“They’re not going away. They’re not stopping — they’re like ISIS,” he said. “. . . They’re out to destroy our way of life.”
His Band-Aid applied, Hrifko took his helmet and continued on his way in search of his fellow bikers.
— Tara Bahrampour
14th Street and Pennsylvania Avenue NW
Some of her friends had trouble believing that Candace Nelson, a 41-year-old Democrat, District resident and convention delegate for Hillary Clinton, was going to D.C. city hall to watch the presidential inauguration parade.
Tickets to the inaugural viewing stand at the John A. Wilson Building — which sits along the parade route — are typically hard to come by. But many speculated that this year could be different, since only 4 percent of Washington residents voted for President Trump.
“I had people that laughed. They’re like, ‘You’ll probably be the only one there,’ ” said Nelson, sitting on a sofa late Friday morning in the office of her council member, Brandon T. Todd (D-Ward 4).
As it turned out, Nelson was one of perhaps a dozen. It depended on whether you counted Todd’s staff.
“One. Two. Three,” Todd said, pacing through his first-floor city hall office suite Friday on a hunt for guests for his poorly attended breakfast reception. “People are still coming, I think.”
He stared through his window at a sparsely populated Freedom Plaza. Four years ago, the plaza had been packed.
It wasn’t supposed to be this way; the office had given out about 120 tickets and expected a large turnout.
Yet the noon hour was approaching.
Todd was one of only three D.C. Council members at city hall for Trump’s inauguration. The marble halls echoed like a mausoleum, with strategically placed pastries and urns of hot coffee. A plate of uneaten muffins sat on the buffet table; a tray of fruit salad was all but untouched.
— Peter Jamison
National Museum of African American History and Culture
Cheryl Newson, 63, clenched the tissue in her hand as she viewed the slave trade exhibit inside the museum just blocks from the White House.
Her friend Yvonne Bruins shook her head as she studied a picture of a woman pleading for her baby being sold in slavery.
Newson was frozen as the narrator talked about slave owners “pulling back your lips to look at your teeth.”
Then the tears fell.
Newson said later that she realized her tears were cathartic — especially on this day when Donald Trump was being sworn in as president. What she was witnessing, coupled with the events of the day, was overwhelming.
“I’m angry,” said Newson, who took a 14-hour bus trip with a church group from Memphis to visit the new museum. “This was something that needed to be released from my heart.”
Bruins said she drew strength from soaking in the stories of her ancestors.
“I look at this and I don’t just see the struggle, but I see strength,” she said. “I feel empowered to go on.”
— Ovetta Wiggins
13th and E Streets NW
Trump supporters and opponents who found themselves shoulder to shoulder in the slow-moving lines at a security checkpoint had the rare chance to test their views.
A few protesters holding “Black Lives Matter” posters were surprised when a Trump supporter more than twice their age wearing a “Vietnam veteran” cap and Harley Davidson leather jacket thanked them for being there. “I don’t agree with you,” he told them, but he said he respected their right to express themselves.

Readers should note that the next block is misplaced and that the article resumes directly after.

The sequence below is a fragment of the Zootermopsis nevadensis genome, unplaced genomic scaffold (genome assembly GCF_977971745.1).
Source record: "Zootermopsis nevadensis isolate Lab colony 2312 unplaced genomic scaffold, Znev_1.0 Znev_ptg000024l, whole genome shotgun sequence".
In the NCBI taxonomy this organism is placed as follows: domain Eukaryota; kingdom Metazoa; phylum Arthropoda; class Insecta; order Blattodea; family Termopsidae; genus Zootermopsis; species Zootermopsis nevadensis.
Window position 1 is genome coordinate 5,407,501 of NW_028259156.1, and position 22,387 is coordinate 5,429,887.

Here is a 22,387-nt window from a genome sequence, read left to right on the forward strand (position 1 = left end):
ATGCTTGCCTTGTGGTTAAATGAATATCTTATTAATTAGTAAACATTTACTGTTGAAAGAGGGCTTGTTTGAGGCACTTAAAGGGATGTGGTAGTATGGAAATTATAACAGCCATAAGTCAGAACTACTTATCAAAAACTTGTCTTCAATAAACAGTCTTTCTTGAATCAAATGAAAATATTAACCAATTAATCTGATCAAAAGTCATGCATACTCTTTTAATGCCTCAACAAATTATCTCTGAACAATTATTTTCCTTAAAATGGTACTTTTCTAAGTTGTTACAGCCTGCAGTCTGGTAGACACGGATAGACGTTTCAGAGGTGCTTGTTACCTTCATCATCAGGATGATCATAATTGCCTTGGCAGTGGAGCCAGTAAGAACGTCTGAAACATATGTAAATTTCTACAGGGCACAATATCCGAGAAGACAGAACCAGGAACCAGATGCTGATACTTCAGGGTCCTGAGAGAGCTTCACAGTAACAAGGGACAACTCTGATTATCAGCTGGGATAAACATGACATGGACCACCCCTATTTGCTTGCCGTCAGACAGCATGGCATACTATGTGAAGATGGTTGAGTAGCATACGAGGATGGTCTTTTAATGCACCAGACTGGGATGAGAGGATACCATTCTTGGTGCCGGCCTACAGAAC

Until then, Adam Brunell, 25, who works at a D.C. homeless shelter, said his conversations with Trump supporters had been limited mostly to Uber drivers. And Mariah Minigan, 25, from Framingham, Mass., said her interactions had been limited to “being yelled at by Trump supporters” while campaigning for Hillary Clinton.
But in the security line, they talked about the meaning of the slogan “Black Lives Matter.” They talked about whether police were being unfairly vilified for shootings committed by a small number of officers. More than once, they pulled out smartphones to fact-check each other’s statistics.
Just before the checkpoint, they shook hands.
The Trump supporter, a volunteer prison chaplain from Michigan, said, “You never learn something new if you keep talking to people you agree with.”
— Michael Chandler
14th Street and Constitution Avenue NW
Saudi Iqbal and Sarmad Bhatti of Chantilly, Va., stood on the street corner near the Washington Monument offering hugs and answers.
“Meet a Muslim — ask me anything!” Iqbal, 31, shouted.
“More than 60 percent of Americans have never met a Muslim, and only believe the distorted myths that they have heard during this campaign or from the media,” he said. “We are doing our part to create harmony and unity.”
Iqbal said many people asked them about why Muslim women wear veils. Others asked their views on Trump. Someone passed them and screamed “Terrorist!”
They two even started a Twitter handle, #meetamuslim.
One man, carrying a large black sign that read “Jesus or Sin,” confronted the two Muslims.
“Muhammad is dead. My Jesus lives,” the man shouted into a bullhorn pointed at them. Bhatti smiled. “Here we go,” he whispered.
Lori Gresham, 46, a psychology professor at the University of Connecticut and her friend Holly Ragusa, 45, of Cincinnati stopped to hug the men.
“Some of the most beautiful people I have ever met happened to be Muslim,” Gresham said.
— Keith Alexander
7th Street and Pennsylvania Avenue NW
Kristy Lowenkron had a problem: at 5-foot-1, she had a tough time seeing over the crowds to catch a glimpse of the new president as his limousine rolled by. She had cast her first presidential ballot for Donald Trump, and she wanted to savor the big moment.
So the 21-year-old from Baltimore hopped onto the shoulders of Austin Phillips, 22, also of Baltimore, whom she is dating. He is 6-foot-3.
“There he is!” she cried to Phillips. “Oh my gosh, I can see him through the window!”
Trump was soon past, and she climbed back down. “That was so cool,” she told Phillips. “Feel my heart beating.”
“I feel like a girl who just saw Justin Bieber,” she said. “All right, let’s get out of here.”
Then the two scooted off.
— Nick Anderson